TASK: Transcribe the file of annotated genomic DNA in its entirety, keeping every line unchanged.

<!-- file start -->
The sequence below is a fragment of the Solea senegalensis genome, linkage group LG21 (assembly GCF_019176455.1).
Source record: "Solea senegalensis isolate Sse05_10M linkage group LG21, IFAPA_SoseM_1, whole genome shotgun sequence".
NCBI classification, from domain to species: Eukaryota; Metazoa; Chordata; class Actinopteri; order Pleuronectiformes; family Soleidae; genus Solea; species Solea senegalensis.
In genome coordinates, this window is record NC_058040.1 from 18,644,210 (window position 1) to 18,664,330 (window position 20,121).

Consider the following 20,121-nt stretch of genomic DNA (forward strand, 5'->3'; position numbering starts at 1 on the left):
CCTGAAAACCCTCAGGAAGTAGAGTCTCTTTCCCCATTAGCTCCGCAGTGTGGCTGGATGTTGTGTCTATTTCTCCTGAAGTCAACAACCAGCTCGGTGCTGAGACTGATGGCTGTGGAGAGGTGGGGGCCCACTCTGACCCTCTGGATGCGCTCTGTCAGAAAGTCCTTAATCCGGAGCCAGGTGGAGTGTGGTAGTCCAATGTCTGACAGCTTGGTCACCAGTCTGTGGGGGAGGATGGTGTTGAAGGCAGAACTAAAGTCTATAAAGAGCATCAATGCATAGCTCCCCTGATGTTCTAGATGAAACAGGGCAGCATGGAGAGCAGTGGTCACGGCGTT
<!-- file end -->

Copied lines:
The sequence below is a fragment of the Solea senegalensis genome, linkage group LG21 (assembly GCF_019176455.1).
Source record: "Solea senegalensis isolate Sse05_10M linkage group LG21, IFAPA_SoseM_1, whole genome shotgun sequence".
NCBI classification, from domain to species: Eukaryota; Metazoa; Chordata; class Actinopteri; order Pleuronectiformes; family Soleidae; genus Solea; species Solea senegalensis.
In genome coordinates, this window is record NC_058040.1 from 18,644,210 (window position 1) to 18,664,330 (window position 20,121).

Consider the following 20,121-nt stretch of genomic DNA (forward strand, 5'->3'; position numbering starts at 1 on the left):
CCTGAAAACCCTCAGGAAGTAGAGTCTCTTTCCCCATTAGCTCCGCAGTGTGGCTGGATGTTGTGTCTATTTCTCCTGAAGTCAACAACCAGCTCGGTGCTGAGACTGATGGCTGTGGAGAGGTGGGGGCCCACTCTGACCCTCTGGATGCGCTCTGTCAGAAAGTCCTTAATCCGGAGCCAGGTGGAGTGTGGTAGTCCAATGTCTGACAGCTTGGTCACCAGTCTGTGGGGGAGGATGGTGTTGAAGGCAGAACTAAAGTCTATAAAGAGCATCAATGCATAGCTCCCCTGATGTTCTAGATGAAACAGGGCAGCATGGAGAGCAGTGGTCACGGCGTT